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Vesicle Transport Proteins

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Vesicle Transport Proteins

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Vesicle Transport Proteins Background

Vesicle transport is that macromolecular substances and granular substances cannot pass through the cell membrane. It is transported across the cell membrane in another special way, that is, the substance is covered by the membrane, forms vesicles, and Membrane fusion or rupture is completed, so it is also called vesicle transport.


Vesicles are very common membrane structures in eukaryotic cells. It does not exist as a relatively stable intrinsic cellular structure like the endoplasmic reticulum, Golgi complex, lysosome and peroxisome, but it is still an indispensable important functional structural component and Vector functions and manifestations of intracellular substance-directed transport. There are at least 10 types of vesicles responsible for the targeted transport of intracellular materials. Clathrin with vesicles, COPI and COPⅡ with vesicles are the three types of vesicles that are well known. Clathrin has the involvement of clathrin, adapter protein, and dynein to form vesicles.

Transfer process

This method is mainly seen in the transport of proteins between organelles, such as the transport of proteins from the endoplasmic reticulum to the Golgi apparatus and from the Golgi apparatus to lysosomes, secretory vesicles, cytoplasmic membranes, extracellular and so on. Vesicle transport process is called vesicle transport. Transport vesicles have a diameter of 50-100 nm and are usually formed in a budding manner from one organelle. The vesicles contain the transported protein. When it reaches the target organelle, it fuses with it and transports the protein from one organelle to another. The transport of proteins through the secretory pathway can be divided into at least three different stages. First, the protein is exported from the endoplasmic reticulum and then presented to the Golgi apparatus; second is the transport within the Golgi apparatus; and finally the transport after the Golgi apparatus. This step includes Transport of proteins from the reverse Golgi network of the Golgi apparatus to the endosome and plasma membrane. The transport of proteins from the endoplasmic reticulum to the Golgi apparatus and within the Golgi apparatus is concentrated, often referred to as the quality control of secreted proteins. Although vesicles can be considered as one of the important overall functional structural components of the endometrial system. However, unlike membrane organelles such as the endoplasmic reticulum, Golgi complex, lysosome, and peroxisome, they are not a relatively stable intrinsic structure in the cell, but only a carrier and functional manifestation of the intracellular material directed transport.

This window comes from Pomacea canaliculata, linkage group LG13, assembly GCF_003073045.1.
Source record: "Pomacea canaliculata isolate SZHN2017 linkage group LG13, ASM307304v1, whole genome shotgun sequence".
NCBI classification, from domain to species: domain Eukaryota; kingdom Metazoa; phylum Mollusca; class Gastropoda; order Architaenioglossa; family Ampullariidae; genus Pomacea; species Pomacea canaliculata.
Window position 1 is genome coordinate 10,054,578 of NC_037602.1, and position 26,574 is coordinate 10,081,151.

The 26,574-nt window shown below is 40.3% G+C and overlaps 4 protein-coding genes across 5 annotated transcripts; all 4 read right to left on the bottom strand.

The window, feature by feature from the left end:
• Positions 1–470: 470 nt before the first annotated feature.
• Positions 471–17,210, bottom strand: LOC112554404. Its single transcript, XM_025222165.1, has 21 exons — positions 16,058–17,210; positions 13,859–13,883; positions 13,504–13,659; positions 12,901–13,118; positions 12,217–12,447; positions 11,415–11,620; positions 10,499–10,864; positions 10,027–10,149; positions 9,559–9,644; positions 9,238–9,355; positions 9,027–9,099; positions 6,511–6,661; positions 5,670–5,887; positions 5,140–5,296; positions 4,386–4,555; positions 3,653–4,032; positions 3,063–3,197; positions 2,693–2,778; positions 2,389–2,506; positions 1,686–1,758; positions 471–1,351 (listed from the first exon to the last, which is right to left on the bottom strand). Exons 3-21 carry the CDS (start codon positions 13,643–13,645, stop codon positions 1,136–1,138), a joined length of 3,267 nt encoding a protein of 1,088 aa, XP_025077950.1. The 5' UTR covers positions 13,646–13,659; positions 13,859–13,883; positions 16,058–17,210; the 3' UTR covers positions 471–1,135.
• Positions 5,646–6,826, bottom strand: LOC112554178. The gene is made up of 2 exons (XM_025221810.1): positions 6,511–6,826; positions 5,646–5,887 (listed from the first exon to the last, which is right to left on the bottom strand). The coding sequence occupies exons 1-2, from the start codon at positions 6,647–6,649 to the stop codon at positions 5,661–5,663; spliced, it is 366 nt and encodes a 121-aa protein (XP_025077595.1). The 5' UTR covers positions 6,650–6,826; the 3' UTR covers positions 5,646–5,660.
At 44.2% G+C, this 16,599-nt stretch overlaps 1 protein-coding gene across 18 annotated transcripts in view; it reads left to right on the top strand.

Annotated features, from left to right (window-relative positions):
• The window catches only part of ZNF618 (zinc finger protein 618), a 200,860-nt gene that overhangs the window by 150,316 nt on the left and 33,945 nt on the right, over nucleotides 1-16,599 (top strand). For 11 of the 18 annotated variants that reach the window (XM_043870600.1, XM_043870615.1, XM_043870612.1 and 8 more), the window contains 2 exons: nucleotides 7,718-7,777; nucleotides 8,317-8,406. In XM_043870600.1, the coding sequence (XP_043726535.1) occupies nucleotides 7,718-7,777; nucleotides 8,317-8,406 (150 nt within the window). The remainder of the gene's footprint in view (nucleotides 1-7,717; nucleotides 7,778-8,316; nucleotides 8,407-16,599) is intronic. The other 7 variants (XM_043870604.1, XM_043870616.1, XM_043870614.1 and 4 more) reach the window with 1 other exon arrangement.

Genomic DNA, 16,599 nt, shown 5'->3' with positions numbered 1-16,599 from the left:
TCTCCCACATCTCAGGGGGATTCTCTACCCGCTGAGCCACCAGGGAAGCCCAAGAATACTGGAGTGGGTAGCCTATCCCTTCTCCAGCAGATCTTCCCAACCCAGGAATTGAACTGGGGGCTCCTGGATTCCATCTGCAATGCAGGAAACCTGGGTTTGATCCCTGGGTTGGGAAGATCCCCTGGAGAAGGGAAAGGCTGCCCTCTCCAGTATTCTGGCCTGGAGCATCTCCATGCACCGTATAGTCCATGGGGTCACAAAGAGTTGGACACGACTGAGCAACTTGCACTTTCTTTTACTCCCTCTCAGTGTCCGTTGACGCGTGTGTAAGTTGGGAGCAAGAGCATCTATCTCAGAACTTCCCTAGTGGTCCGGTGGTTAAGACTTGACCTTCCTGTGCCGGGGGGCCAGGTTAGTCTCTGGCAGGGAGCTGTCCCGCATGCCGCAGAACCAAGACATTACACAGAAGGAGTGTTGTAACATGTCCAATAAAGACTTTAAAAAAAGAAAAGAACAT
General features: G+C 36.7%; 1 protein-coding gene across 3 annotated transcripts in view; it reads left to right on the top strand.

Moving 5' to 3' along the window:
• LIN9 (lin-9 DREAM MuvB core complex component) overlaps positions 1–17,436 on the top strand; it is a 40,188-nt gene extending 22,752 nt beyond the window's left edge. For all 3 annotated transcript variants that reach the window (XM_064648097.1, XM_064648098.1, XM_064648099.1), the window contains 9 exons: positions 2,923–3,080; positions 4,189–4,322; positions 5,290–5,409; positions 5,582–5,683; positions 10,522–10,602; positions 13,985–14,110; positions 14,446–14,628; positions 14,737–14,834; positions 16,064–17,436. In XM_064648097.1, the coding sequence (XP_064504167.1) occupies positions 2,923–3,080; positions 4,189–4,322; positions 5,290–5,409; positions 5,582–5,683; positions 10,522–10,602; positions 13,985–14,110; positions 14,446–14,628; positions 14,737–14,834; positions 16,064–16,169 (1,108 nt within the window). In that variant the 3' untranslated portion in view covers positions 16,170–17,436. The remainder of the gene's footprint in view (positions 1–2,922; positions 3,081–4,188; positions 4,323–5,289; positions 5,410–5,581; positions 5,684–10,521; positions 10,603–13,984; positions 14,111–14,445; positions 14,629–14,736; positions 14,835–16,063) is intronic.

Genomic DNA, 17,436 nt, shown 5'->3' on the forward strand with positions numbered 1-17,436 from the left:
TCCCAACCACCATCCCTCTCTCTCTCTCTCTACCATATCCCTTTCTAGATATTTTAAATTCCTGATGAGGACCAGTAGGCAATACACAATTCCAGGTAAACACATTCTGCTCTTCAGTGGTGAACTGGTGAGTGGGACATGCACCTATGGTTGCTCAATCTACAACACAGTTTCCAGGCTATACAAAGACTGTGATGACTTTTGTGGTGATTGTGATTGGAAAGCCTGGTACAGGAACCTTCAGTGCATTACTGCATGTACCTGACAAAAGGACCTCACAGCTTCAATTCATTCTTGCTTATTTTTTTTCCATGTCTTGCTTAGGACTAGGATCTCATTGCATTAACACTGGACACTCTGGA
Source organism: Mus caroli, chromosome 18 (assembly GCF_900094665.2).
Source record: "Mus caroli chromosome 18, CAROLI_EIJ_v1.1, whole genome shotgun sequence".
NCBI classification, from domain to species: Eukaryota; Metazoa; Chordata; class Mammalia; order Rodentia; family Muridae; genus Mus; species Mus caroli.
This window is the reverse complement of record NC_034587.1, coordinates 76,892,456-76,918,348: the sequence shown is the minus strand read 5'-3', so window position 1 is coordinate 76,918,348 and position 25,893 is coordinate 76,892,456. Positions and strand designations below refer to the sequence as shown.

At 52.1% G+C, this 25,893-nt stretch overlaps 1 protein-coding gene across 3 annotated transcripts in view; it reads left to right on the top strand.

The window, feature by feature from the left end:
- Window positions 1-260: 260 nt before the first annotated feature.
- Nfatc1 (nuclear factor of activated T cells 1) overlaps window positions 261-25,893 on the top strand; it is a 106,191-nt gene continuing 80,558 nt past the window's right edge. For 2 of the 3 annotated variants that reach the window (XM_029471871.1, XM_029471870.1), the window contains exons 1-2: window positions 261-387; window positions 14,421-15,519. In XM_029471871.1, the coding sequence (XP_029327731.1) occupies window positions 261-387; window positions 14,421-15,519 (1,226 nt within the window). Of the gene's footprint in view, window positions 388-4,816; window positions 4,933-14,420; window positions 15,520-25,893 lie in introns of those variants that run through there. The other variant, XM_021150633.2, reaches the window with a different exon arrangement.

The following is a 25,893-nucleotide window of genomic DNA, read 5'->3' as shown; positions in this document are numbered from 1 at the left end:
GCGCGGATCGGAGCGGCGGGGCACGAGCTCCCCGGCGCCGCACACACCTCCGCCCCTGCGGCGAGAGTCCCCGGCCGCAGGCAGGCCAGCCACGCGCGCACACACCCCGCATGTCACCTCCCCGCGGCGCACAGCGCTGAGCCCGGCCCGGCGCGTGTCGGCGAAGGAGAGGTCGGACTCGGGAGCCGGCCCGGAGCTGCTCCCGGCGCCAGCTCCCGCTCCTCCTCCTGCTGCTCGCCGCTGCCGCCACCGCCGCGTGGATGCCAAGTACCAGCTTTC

Clathrin vesicles

Clathrin vesicles are the most thoroughly studied type of vesicles. The surface of such vesicles is covered with a layer of fibrous filamentous protein, which is named as a grid. The typical clathrin has a vesicle diameter that is generally between 50 and 100 nm. The cytoplasmic membrane is concave, or the Golgi body is opposite to the convex sac of the membrane. Grid egg gate molecules are composed of 3 heavy chains and 3 light chains. Each heavy chain is combined with a light chain to form an abducted arm. The 3 arms are combined to form a clathrin. Spatial structure, so clathrin is also called three-arm protein. The molecular weight of clathrin heavy chain is 180KD, and the light chain is 35-40KD. Clathrin covers the surface of spherical transport vesicles, which greatly increases the tension of the latter.

Figure 1. Cartoon representation of the molecular structure of protein registered with 1c9l code.

Adapter protein

Clathrins themselves cannot capture transport molecules, and their vesicle-capture specific molecules rely on adapter proteins to achieve them. On the one hand, the adapter protein forms the inner structure of the vesicle relative to the outer clathrin framework, and on the other hand, it also mediates the connection of clathrin with the transmembrane receptor of the capsule, thereby forming and maintaining the clathrin-vesicle. Integrated structural system. There are four kinds of adapter proteins that have been discovered. They selectively bind to different receptor-transporter molecular complexes to form specific transport vesicles for different substance transport. As a result of this complex interaction, the transported substances with vesicles entering the grid are concentrated. Among them, three adapter proteins (AP1, AP2, and AP3) have been identified.

Figure 2. Adaptor protein

Dynein protein

The production of clathrin vesicles is a very complicated process, involving the participation and role of many factors. In the formation of vesicles, in addition to clathrin and adaptor proteins, dynein is also referred to as chopped protein-a special protein in the cytoplasm that can bind and hydrolyze GTP, which has an extremely important role. The prion protein is composed of 900 amino acids. When the membrane sac buds form, the prion protein binds to GTP and aggregates to form a ring in the neck of the convex (or concave) budding membrane sac. The pinch protein ring constricted to the heart until the vesicles break off and form. Once the vesicles sprout, they will immediately take off the clathrin cover, transform into non-transported vesicles, and begin the transport operation.

Figure 3. Cytoplasmic dynein on a microtubule.


1. Samora CP.; et al. MAP4 and CLASP1 operate as a safety mechanism to maintain a stable spindle position in mitosis. Nature Cell Biology. 2011, 13 (9): 1040–50.

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